Islington Serviced Offices to Rent | Islington Offices to Let

Office Space in Islington with a variety of flexible serviced office space to rent, meeting every budget & office requirement.




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Upper Street
Islington
London
N1
Islington Office Space to Let N1 | Angel Serviced Offices Islington Quote me on Islington offices in Upper Street
Type of offices: Serviced office space, meeting rooms & virtual offices
  • Admin support
  • Furnished offices
  • Meeting rooms
  • Air Conditioning
  • High speed Internet
  • Parking on-site / nearby
Office space pricing available on request Virtual Office pricing on request



Chillingworth Road
Islington
London
N7
Islington Office Space | Workspace to Let Holloway Quote me on Islington offices in Chillingworth Road
Type of offices: Managed office space
  • Disabled access
  • Lift/elevators
  • Flexible terms
  • Meeting rooms
Office space pricing from £350/desk Virtual Office pricing on request



Highbury Grove
Highbury
London
N5
Highbury Office Space in Islington Studios to Rent Highbury Quote me on Highbury offices in Highbury Grove
Type of offices: Managed office space
  • Flexible terms
  • Staffed reception
  • High speed Internet
  • Telephone system
Call for Studio & Office Space in Islington Meeting Rooms in Islington



White Lion Street
EC1
London
N1
Angel Office Space | Serviced Offices to Let London N1 Quote me on London offices in White Lion Street
Type of offices: Serviced office space
  • Flexible terms
  • Meeting rooms
  • Furnished offices
  • Telephone system
Serviced office and co-working pricing on request



Angel Square
London
EC1V
Angel Office Space | Serviced Offices to Let Angel Quote me on London offices in Angel Square
Type of offices: Serviced office space, meeting rooms & virtual offices
  • Disabled access
  • High speed Internet
  • Telephone system
  • Flexible terms
  • Meeting rooms
  • Virtual offices
Pricing available on request Pricing available on request



Goswell Road
London
EC1V
Angel Office Space | Serviced Offices to Let Clerkenwell Quote me on London offices in Goswell Road
Type of offices: Semi-serviced space
  • Flexible terms
  • Meeting rooms
  • High speed Internet
  • Staffed reception
Serviced, managed and co-working office pricing on request



City Road
London
EC1V
Angel Office Space Islington | Offices to Let King's Cross Quote me on London offices in City Road
Type of offices: Serviced office space, meeting rooms & virtual offices
  • Flexible terms
  • Lift/elevators
  • Staffed reception
  • Furnished offices
  • Meeting rooms
  • Telephone system
  • High speed Internet
  • Parking on-site / nearby
  • Description
Call for Angel Office Space King's Cross Call for Virtual Offices in King's Cross



Wharf Road
Islington
London
N1
Office Rental Islington - Offices to Let Islington London Quote me on Islington offices in Wharf Road
Type of offices: Managed workspace
  • Air Conditioning
  • High speed Internet
  • Parking on-site / nearby
  • Disabled access
  • Lift/elevators
  • Staffed reception
Office Space from £27.50/sq ft



North Road
Islington
London
N7
Islington Office Space North London | Offices to Let Islington Quote me on Islington offices in North Road
Type of offices: Managed office space
  • Furnished offices
  • Meeting rooms
  • High speed Internet
  • Parking on-site / nearby
Office Space from £17/sq ft



North Road
Islington
London
N7
Holloway North London Office Space - Offices to Let Islington Quote me on Islington offices in North Road
Type of offices: Managed office space
  • Flexible terms
  • Meeting rooms
  • High speed Internet
  • Parking on-site / nearby
Office available pricing on request

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Islington, North London Commercial Offices to Rent & Serviced Offices to Let in Islington, London, N1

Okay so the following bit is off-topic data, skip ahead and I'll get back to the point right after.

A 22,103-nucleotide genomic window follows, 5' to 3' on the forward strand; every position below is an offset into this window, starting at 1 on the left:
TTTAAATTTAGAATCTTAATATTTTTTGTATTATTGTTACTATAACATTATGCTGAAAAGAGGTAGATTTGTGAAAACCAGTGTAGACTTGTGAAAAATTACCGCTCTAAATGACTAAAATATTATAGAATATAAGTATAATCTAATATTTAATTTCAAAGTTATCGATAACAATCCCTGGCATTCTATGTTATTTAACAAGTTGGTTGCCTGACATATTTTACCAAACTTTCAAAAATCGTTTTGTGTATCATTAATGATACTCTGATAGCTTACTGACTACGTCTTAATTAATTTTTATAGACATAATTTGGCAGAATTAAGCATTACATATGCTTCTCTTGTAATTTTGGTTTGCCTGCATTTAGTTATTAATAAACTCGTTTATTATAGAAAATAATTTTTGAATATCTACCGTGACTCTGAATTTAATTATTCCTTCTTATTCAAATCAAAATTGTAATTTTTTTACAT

Islington, somewhat confusingly, is the central district of the large inner London Borough of Islington.  Islington developed as a linear and sprawling village along the Great North Road and is bounded by Liverpool Road to the west and New North Road to the southeast.  Its northernmost point is in the area of Highbury and the main north-south high street, Upper Street, splits at Highbury Corner to Holloway Road to the west and St. Paul's Road to the east.  The Islington district is now often extended to include the areas close to Upper Street such as Barnsbury, Canonbury and De Beauvoir Town.  The area around the London Underground tube station, The Angel, is considered by many to be a district in its own right.

 

The name Islington, as recorded in early 11th century derives from the Saxon Giseldone and later became Gislandune, which meant 'Gisla's Hill'.  The name then later evolved into Isledon, which remained in use well into the 17th century at which time the modern form of Islington became the norm.  Islington developed as a sprawling linear village along the Great North Road and some roads on the edge of the area, including Essex Road were known as streets by the medieval period, possibly indicating a Roman connection but little physical evidence remains to back up this assertion.  However, what is evident is that the Great North Road from Aldersgate in the City of London came into use in the 14th century, connecting with a new turnpike (toll road) up Highgate Hill to provide onward access northwards.  This turnpike followed the line of modern Upper Street, with a tollgate at The Angel marking the boundary of the village. The Back Road, now the modern Liverpool Road, was primarily a drovers' road where cattle would be rested before the final leg of their journey to Smithfield Market in the City of London.  Pens and sheds were erected along this road to accommodate the animals.

 

In the 16th century, the village of Islington and the wider area with its access to The City and Westminster became a popular residential area for wealthy and prominent people.  However, the local inns and hostelries showed the other side of life and harboured many fugitives from the law and religious persecution.

 

Islington had long supplied the City of London with water from the many springs that lay at the foot of its hill - including Sadler’s Wells and Clerkenwell but by the 17th century these traditional sources were inadequate and plans were laid to construct a new waterway.  Fresh water from the source of the River Lee in Hertfordshire was bought to New River Head, below Islington in Finsbury and was opened in September 1613.  The course of the river ran to the east of Upper Street, and much of its course is now covered and forms a linear park through the area.  A statue of the constructor, Sir Hugh Mydlleton still stands where Upper Street meets Essex Road.  The availability of water made Islington a place for growing vegetables to feed London in the 17th and 18th centuries.